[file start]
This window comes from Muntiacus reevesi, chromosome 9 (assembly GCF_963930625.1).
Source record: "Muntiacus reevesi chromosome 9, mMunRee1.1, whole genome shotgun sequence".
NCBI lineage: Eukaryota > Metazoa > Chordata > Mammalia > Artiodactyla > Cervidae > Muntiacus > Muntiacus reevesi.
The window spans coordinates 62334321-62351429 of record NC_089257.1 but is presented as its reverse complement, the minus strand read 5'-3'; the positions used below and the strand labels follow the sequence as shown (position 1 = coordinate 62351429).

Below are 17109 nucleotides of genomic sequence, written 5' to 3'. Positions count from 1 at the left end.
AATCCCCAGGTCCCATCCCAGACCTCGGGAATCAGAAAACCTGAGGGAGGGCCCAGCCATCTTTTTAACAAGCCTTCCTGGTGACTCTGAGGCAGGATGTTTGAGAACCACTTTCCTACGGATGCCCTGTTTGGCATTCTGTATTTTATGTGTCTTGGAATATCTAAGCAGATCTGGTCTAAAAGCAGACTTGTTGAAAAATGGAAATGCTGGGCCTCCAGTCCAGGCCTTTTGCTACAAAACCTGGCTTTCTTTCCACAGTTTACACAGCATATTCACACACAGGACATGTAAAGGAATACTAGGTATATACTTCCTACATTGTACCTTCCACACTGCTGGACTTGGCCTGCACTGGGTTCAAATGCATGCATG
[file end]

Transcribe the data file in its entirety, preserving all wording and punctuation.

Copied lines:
This window comes from Muntiacus reevesi, chromosome 9 (assembly GCF_963930625.1).
Source record: "Muntiacus reevesi chromosome 9, mMunRee1.1, whole genome shotgun sequence".
NCBI lineage: Eukaryota > Metazoa > Chordata > Mammalia > Artiodactyla > Cervidae > Muntiacus > Muntiacus reevesi.
The window spans coordinates 62334321-62351429 of record NC_089257.1 but is presented as its reverse complement, the minus strand read 5'-3'; the positions used below and the strand labels follow the sequence as shown (position 1 = coordinate 62351429).

Below are 17109 nucleotides of genomic sequence, written 5' to 3'. Positions count from 1 at the left end.
AATCCCCAGGTCCCATCCCAGACCTCGGGAATCAGAAAACCTGAGGGAGGGCCCAGCCATCTTTTTAACAAGCCTTCCTGGTGACTCTGAGGCAGGATGTTTGAGAACCACTTTCCTACGGATGCCCTGTTTGGCATTCTGTATTTTATGTGTCTTGGAATATCTAAGCAGATCTGGTCTAAAAGCAGACTTGTTGAAAAATGGAAATGCTGGGCCTCCAGTCCAGGCCTTTTGCTACAAAACCTGGCTTTCTTTCCACAGTTTACACAGCATATTCACACACAGGACATGTAAAGGAATACTAGGTATATACTTCCTACATTGTACCTTCCACACTGCTGGACTTGGCCTGCACTGGGTTCAAATGCATGCATG